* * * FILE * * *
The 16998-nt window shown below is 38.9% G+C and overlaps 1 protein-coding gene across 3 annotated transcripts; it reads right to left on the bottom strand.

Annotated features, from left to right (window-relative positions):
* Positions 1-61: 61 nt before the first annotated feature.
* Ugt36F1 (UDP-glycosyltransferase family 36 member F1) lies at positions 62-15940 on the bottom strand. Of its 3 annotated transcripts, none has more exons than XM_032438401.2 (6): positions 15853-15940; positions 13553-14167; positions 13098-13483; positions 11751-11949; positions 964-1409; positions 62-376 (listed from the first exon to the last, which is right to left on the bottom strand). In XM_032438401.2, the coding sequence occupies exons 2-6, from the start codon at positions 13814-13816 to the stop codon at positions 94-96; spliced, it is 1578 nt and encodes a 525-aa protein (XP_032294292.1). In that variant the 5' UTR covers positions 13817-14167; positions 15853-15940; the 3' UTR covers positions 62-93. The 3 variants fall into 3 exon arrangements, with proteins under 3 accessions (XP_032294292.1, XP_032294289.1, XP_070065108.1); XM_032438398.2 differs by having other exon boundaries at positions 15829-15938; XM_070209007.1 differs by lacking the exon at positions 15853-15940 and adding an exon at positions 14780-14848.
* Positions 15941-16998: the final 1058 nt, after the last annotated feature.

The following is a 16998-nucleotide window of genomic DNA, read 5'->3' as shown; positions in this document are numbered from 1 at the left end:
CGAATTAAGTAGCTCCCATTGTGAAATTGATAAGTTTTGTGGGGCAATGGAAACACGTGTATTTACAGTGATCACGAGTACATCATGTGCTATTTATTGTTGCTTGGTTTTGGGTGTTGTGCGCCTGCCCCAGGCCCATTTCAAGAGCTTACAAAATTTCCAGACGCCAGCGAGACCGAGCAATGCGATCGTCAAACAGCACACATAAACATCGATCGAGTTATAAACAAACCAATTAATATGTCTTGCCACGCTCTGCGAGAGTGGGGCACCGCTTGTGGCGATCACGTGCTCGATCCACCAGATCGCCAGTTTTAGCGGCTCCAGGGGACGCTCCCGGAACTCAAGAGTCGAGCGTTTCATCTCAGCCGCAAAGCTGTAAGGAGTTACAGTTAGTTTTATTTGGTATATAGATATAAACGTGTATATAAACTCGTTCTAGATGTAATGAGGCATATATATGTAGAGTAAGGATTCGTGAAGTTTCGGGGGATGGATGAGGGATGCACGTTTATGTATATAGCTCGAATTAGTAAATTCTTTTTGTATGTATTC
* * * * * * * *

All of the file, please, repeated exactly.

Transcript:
The 16998-nt window shown below is 38.9% G+C and overlaps 1 protein-coding gene across 3 annotated transcripts; it reads right to left on the bottom strand.

Annotated features, from left to right (window-relative positions):
* Positions 1-61: 61 nt before the first annotated feature.
* Ugt36F1 (UDP-glycosyltransferase family 36 member F1) lies at positions 62-15940 on the bottom strand. Of its 3 annotated transcripts, none has more exons than XM_032438401.2 (6): positions 15853-15940; positions 13553-14167; positions 13098-13483; positions 11751-11949; positions 964-1409; positions 62-376 (listed from the first exon to the last, which is right to left on the bottom strand). In XM_032438401.2, the coding sequence occupies exons 2-6, from the start codon at positions 13814-13816 to the stop codon at positions 94-96; spliced, it is 1578 nt and encodes a 525-aa protein (XP_032294292.1). In that variant the 5' UTR covers positions 13817-14167; positions 15853-15940; the 3' UTR covers positions 62-93. The 3 variants fall into 3 exon arrangements, with proteins under 3 accessions (XP_032294292.1, XP_032294289.1, XP_070065108.1); XM_032438398.2 differs by having other exon boundaries at positions 15829-15938; XM_070209007.1 differs by lacking the exon at positions 15853-15940 and adding an exon at positions 14780-14848.
* Positions 15941-16998: the final 1058 nt, after the last annotated feature.

The following is a 16998-nucleotide window of genomic DNA, read 5'->3' as shown; positions in this document are numbered from 1 at the left end:
CGAATTAAGTAGCTCCCATTGTGAAATTGATAAGTTTTGTGGGGCAATGGAAACACGTGTATTTACAGTGATCACGAGTACATCATGTGCTATTTATTGTTGCTTGGTTTTGGGTGTTGTGCGCCTGCCCCAGGCCCATTTCAAGAGCTTACAAAATTTCCAGACGCCAGCGAGACCGAGCAATGCGATCGTCAAACAGCACACATAAACATCGATCGAGTTATAAACAAACCAATTAATATGTCTTGCCACGCTCTGCGAGAGTGGGGCACCGCTTGTGGCGATCACGTGCTCGATCCACCAGATCGCCAGTTTTAGCGGCTCCAGGGGACGCTCCCGGAACTCAAGAGTCGAGCGTTTCATCTCAGCCGCAAAGCTGTAAGGAGTTACAGTTAGTTTTATTTGGTATATAGATATAAACGTGTATATAAACTCGTTCTAGATGTAATGAGGCATATATATGTAGAGTAAGGATTCGTGAAGTTTCGGGGGATGGATGAGGGATGCACGTTTATGTATATAGCTCGAATTAGTAAATTCTTTTTGTATGTATTC